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Old 01-01-2010, 08:44 AM   #1
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basement & drylok


Hi,
I live in a 50 year old house in south-central PA. I'm doing my basement remodel. The basement earlier had wood panels with no insulation between the blocks and panels. Though the blocks inside was dry, the panels in one corner had something similar to mold/mildew in when I removed it.

Now, I'm planning to insulate and drywall the basement. I'm using a paper-backed insulation and I'm also using DRYLOK (from homedepot) on the walls. Questions below

1) Apart from the DRYLOK and the paper-backed fiberglass insulation, do I need any other vapor/moisture barrier?

2) The basement is 1/2 above ground-level and 1/2 below ground-level. Do I need to put DRYLOK all over the walls or just the part that is below ground-level?

Thank You very much for the time.
Joel

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Old 01-02-2010, 06:10 AM   #2
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basement & drylok


Below grade, I prefer to use 2" rigid XPS foam panels, fiberglass can accumulate moisture and then become useless and moldy. If the walls have been and are dry, drylock may not be needed, but certainly can't hurt.

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Old 01-02-2010, 05:14 PM   #3
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basement & drylok


I would insulate the Building Science way: 1" or less of EXP glued to the concrete with a stud wall and unfaced batt insulation (I suggest rock wool) with drywall and latex paint.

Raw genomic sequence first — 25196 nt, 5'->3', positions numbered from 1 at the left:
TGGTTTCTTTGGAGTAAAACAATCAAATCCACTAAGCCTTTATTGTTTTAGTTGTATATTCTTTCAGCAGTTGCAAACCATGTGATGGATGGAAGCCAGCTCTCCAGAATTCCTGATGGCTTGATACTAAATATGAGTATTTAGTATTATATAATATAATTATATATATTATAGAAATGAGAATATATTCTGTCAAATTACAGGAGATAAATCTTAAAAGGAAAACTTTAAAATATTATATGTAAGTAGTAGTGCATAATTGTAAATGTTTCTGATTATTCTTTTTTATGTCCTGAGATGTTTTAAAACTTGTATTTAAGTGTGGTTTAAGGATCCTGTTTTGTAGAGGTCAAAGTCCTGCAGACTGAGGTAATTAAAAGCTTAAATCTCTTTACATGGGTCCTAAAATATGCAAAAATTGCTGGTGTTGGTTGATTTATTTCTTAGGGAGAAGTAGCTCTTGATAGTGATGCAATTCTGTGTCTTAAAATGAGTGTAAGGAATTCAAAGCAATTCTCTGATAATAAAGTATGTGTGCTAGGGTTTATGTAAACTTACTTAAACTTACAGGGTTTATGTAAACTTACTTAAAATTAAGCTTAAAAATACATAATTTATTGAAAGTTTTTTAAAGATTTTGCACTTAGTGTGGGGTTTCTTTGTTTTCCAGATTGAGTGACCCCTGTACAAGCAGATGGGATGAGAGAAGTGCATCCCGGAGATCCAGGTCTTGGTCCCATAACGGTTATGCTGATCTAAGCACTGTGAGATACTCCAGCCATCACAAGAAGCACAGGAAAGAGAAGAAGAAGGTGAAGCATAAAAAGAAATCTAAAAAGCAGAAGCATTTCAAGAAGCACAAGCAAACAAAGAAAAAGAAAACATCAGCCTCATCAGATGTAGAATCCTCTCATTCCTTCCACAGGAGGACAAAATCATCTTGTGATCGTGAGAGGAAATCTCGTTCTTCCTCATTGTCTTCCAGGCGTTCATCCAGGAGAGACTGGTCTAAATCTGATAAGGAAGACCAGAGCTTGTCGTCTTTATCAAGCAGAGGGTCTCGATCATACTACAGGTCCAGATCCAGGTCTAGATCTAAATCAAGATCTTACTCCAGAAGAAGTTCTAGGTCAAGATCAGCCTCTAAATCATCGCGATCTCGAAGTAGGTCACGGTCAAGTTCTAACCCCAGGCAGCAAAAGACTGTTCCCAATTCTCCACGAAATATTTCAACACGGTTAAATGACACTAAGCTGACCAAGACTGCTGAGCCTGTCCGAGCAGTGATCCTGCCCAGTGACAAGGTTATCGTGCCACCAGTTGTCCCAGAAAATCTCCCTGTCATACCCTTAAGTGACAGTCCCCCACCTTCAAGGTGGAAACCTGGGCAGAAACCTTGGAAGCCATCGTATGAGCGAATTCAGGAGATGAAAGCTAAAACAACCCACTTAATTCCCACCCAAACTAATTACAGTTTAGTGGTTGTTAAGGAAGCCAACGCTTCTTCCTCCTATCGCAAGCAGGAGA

http://www.buildingscience.com/documents/digests/bsd-012-moisture-control-for-new-residential-buildings?full_view=1

My thoughts, no Drylock. You want the moisture to come through the concrete wall unrestricted, go slowly through the foam board to dry to the inside as vapor. Any inside covering on the wall would inhibit the water there and it would find another path, maybe under the wall/footing joint resulting in a wet floor. As concrete is like a sponge, the wall would wick moisture to other areas until it finds an access point. Without a coating, the water just gets that small area of wall wet and can dry to the inside. With the coating, the whole wall (or a much bigger section) would get wet and the water may build up to soak more wall before finding a small area that the coating isn't as thick to penetrate there. You would get more volume of water in a concentrated small area., possibly taking longer to dry and creating other drying problems. I have not research this yet, just my thoughts.
Be safe, Gary


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